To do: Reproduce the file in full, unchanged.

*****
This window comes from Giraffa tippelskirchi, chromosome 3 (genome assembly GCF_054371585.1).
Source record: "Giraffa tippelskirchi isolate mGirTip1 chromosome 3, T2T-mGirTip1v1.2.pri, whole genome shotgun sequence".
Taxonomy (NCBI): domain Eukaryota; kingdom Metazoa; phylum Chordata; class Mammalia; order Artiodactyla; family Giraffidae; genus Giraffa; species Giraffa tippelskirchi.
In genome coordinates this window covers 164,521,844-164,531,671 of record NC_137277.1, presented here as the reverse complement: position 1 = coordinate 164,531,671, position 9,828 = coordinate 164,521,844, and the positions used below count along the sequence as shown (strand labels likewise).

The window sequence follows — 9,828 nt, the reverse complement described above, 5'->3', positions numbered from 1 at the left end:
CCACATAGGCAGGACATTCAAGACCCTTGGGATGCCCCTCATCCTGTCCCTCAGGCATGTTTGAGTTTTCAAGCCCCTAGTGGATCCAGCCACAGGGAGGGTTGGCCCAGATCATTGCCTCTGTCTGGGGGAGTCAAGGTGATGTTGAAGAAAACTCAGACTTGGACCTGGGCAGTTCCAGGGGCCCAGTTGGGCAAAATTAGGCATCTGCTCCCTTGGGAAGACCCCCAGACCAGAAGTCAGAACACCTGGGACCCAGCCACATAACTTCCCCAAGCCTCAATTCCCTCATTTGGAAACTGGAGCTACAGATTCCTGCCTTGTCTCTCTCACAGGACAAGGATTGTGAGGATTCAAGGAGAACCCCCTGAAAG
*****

This window comes from Giraffa tippelskirchi, chromosome 3 (genome assembly GCF_054371585.1).
Source record: "Giraffa tippelskirchi isolate mGirTip1 chromosome 3, T2T-mGirTip1v1.2.pri, whole genome shotgun sequence".
Taxonomy (NCBI): domain Eukaryota; kingdom Metazoa; phylum Chordata; class Mammalia; order Artiodactyla; family Giraffidae; genus Giraffa; species Giraffa tippelskirchi.
In genome coordinates this window covers 164,521,844-164,531,671 of record NC_137277.1, presented here as the reverse complement: position 1 = coordinate 164,531,671, position 9,828 = coordinate 164,521,844, and the positions used below count along the sequence as shown (strand labels likewise).

The window sequence follows — 9,828 nt, the reverse complement described above, 5'->3', positions numbered from 1 at the left end:
CCACATAGGCAGGACATTCAAGACCCTTGGGATGCCCCTCATCCTGTCCCTCAGGCATGTTTGAGTTTTCAAGCCCCTAGTGGATCCAGCCACAGGGAGGGTTGGCCCAGATCATTGCCTCTGTCTGGGGGAGTCAAGGTGATGTTGAAGAAAACTCAGACTTGGACCTGGGCAGTTCCAGGGGCCCAGTTGGGCAAAATTAGGCATCTGCTCCCTTGGGAAGACCCCCAGACCAGAAGTCAGAACACCTGGGACCCAGCCACATAACTTCCCCAAGCCTCAATTCCCTCATTTGGAAACTGGAGCTACAGATTCCTGCCTTGTCTCTCTCACAGGACAAGGATTGTGAGGATTCAAGGAGAACCCCCTGAAAG